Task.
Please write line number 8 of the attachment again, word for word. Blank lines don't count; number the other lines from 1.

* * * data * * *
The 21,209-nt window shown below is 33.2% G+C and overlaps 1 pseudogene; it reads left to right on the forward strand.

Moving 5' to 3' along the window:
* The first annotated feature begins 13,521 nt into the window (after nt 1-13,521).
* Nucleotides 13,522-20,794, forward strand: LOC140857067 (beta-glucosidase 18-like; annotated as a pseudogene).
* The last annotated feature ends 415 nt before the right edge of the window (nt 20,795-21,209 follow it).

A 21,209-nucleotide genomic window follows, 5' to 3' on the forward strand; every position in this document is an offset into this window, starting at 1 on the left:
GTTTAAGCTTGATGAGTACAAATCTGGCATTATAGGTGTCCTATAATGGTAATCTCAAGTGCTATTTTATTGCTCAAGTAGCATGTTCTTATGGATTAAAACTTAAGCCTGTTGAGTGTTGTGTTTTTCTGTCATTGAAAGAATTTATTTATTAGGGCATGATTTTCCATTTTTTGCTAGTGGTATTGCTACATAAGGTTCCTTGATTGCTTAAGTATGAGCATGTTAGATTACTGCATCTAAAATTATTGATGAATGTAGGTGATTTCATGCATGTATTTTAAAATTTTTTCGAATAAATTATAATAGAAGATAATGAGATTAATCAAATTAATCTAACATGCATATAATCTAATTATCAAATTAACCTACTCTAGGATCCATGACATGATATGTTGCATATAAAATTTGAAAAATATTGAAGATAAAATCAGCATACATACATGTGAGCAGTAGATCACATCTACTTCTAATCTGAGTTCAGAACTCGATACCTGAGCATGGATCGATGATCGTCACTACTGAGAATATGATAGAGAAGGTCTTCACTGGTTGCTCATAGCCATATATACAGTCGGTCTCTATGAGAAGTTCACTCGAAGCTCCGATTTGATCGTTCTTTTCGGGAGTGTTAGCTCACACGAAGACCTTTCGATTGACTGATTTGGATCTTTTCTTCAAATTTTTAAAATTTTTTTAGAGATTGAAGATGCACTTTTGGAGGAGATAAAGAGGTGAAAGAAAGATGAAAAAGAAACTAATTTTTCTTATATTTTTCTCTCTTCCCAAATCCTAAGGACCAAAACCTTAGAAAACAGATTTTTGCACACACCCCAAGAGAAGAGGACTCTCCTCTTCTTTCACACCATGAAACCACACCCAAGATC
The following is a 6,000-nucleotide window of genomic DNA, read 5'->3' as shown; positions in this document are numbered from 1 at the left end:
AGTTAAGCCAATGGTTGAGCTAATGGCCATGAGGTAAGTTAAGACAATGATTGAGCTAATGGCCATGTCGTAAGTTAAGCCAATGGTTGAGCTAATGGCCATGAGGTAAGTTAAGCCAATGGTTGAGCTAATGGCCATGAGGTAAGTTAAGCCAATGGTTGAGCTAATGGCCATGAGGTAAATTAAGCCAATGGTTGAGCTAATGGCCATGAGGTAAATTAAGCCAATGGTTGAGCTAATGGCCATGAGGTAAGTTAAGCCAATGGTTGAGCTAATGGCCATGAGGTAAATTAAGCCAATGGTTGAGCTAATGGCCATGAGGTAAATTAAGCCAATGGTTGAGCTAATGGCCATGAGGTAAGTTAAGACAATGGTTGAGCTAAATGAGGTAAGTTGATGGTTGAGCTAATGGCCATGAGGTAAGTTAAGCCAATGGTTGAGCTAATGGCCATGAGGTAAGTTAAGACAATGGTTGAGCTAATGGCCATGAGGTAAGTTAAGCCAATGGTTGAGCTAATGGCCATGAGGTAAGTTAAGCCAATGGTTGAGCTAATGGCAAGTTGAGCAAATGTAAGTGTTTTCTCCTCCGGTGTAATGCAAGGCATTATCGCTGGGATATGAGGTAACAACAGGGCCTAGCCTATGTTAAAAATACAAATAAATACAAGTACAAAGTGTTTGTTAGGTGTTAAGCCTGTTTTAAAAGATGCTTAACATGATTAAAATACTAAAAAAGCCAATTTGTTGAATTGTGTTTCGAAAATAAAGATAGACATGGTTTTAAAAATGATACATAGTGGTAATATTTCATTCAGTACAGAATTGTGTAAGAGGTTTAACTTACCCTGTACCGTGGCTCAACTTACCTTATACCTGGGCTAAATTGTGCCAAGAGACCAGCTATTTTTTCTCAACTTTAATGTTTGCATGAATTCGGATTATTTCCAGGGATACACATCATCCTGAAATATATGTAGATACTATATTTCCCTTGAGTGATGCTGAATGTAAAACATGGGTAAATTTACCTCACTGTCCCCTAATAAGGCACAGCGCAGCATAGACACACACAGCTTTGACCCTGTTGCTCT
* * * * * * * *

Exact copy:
The following is a 6,000-nucleotide window of genomic DNA, read 5'->3' as shown; positions in this document are numbered from 1 at the left end: